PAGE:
Though, this valuable treatise describes, in brief, the biographical sketch, the far-reaching movement and revolutionary reform of the greatest mystic and renewer of the second millennium of Islamic era, Shaikh Ahmad Sirhindi well known as Mujaddid Alf Thani; but the main theme of thesis dominates the Mujaddid's conception of Tawheed in contrast to a widely accepted doctrine of Ibn Arabi’s Wahdat-ul- Wajud or unityism.
Mujaddid’s opposition is not based on theological dogma but on direct mystic experience, which turned the tide, entirely, to the Kitab-o-Sunnat as the only genuine source of Islamic learnings.
Further, there are certain scholar receptions by both mystics and theologians of outstanding eminence such as syed Ahmed Shaheed barailwy and Shah Walilullah Muhaddis Dehelwi, which are undoubtedly very interesting and helpful for deep study and careful scrutiny of religious philosophy.
In this treatise Dr. Burhan Ahmad Faruqi has drawn our attention to a central point of religion, mysticism and philosophy affirmed which thereby became a widely accepted doctrine amongst Islamic sufis. firmly and solemnly denied it, and persisted in his denial throughout his career; and he based his denial, not on extraneous considerations, but on mystic experience itself. Dr. Burhan has formulated and clarified the issue between these two great mystics with a care and perspicuity which deserves praise; and he has brought religion and philosophy to bear on it. In this connection his discourse on the distinction of Religious Consciousness from mystic consciousness and speculative consciousness is indeed illuminating; while the logice of his relapse of Islamic mysticism again into it was high time that an earnest study of this kind should have been undertaken and pursued with the thoroughness characteristic of Dr. Burhan Ahmad’s work.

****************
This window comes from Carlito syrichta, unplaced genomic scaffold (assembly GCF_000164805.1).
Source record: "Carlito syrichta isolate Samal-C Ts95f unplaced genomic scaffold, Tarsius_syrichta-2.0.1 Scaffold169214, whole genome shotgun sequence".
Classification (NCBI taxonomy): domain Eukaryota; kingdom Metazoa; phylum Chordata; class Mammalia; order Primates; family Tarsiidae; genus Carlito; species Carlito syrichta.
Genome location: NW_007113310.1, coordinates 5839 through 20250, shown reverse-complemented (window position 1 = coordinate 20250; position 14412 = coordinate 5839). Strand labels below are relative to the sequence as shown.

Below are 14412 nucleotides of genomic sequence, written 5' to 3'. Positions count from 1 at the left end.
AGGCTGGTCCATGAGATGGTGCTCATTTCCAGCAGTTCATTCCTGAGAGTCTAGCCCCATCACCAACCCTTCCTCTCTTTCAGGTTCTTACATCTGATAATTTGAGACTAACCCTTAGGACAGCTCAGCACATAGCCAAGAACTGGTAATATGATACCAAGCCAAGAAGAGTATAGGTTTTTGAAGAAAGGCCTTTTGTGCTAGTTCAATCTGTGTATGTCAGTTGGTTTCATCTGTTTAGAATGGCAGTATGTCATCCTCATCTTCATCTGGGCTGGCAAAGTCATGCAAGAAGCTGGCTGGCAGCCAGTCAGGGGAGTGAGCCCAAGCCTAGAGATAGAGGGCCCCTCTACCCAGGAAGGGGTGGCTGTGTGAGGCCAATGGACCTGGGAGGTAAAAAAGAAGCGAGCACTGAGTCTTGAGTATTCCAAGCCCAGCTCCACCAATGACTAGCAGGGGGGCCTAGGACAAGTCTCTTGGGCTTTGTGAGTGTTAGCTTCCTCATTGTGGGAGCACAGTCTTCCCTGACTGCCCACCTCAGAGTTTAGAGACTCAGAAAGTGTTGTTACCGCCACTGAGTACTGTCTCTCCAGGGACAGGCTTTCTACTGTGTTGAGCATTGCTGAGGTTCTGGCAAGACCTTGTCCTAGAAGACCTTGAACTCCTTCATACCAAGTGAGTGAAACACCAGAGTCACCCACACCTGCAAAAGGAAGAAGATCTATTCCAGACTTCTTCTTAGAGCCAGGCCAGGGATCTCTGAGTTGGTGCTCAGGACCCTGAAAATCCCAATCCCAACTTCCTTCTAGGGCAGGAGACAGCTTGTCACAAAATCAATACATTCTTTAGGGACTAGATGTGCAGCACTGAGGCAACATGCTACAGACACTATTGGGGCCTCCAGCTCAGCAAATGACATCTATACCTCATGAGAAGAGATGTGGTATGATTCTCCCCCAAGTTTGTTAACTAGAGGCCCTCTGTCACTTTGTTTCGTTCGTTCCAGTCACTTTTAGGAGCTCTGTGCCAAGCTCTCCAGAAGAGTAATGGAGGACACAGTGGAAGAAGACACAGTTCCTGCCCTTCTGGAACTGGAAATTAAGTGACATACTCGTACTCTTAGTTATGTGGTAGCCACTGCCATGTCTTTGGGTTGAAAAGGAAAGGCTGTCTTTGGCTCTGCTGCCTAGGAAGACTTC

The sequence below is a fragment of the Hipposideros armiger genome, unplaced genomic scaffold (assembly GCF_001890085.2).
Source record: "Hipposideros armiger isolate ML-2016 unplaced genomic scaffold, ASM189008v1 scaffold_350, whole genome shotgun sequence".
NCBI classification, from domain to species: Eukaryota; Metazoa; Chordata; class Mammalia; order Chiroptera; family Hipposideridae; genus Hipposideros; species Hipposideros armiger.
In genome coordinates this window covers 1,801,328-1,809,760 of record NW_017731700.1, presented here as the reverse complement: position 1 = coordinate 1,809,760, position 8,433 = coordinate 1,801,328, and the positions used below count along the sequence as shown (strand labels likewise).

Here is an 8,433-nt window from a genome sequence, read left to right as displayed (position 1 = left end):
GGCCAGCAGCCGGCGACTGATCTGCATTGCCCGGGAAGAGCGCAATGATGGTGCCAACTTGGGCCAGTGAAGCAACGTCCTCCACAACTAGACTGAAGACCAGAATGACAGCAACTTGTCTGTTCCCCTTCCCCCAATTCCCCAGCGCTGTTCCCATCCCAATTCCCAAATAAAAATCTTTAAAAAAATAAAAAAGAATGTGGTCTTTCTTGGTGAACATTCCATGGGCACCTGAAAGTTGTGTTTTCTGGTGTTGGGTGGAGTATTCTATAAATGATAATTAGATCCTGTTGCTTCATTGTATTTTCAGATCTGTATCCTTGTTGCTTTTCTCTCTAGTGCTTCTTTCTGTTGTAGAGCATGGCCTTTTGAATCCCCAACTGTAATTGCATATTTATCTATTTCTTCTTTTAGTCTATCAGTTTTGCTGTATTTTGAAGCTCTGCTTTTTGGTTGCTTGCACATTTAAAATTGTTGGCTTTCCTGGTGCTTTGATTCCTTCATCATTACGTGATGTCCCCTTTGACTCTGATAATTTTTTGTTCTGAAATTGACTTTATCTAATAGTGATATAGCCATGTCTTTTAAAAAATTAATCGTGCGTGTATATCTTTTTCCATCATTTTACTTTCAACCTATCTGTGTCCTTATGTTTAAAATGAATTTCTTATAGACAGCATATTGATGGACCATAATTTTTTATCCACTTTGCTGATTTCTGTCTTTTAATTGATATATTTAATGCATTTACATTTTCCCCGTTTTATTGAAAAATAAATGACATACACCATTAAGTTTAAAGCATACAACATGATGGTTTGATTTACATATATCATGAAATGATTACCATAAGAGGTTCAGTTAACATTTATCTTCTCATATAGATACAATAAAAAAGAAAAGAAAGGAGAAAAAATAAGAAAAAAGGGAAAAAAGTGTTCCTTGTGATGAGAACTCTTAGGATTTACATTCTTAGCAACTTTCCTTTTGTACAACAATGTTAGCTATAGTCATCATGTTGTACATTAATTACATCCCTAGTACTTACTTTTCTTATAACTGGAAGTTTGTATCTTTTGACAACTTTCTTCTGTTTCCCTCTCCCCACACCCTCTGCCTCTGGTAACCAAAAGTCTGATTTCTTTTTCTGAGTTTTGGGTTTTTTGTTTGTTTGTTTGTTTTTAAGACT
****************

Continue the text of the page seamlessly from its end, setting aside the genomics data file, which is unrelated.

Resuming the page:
Another conspicuous service of Dr. Burhan Ahmad’s book is that it has brought the great Mujaddid and his far-reaching movement within the purview of western orientalists. Certainly it is most interesting to note how deeply has this unique personality influenced the nerve of Islamic thought, specially in India, throughout the last three and a half centuries. The inquiry if pursued further and still more in detail will, I believe, repay the time and labour bestowed upon it.
It has been my privilege to watch the growth of this valuable treatise of every stage of its development. I can confidently recommend it to all Muslim scholars and western orientalists for sympathetic study and careful scrutiny.
Children’s Books (475)
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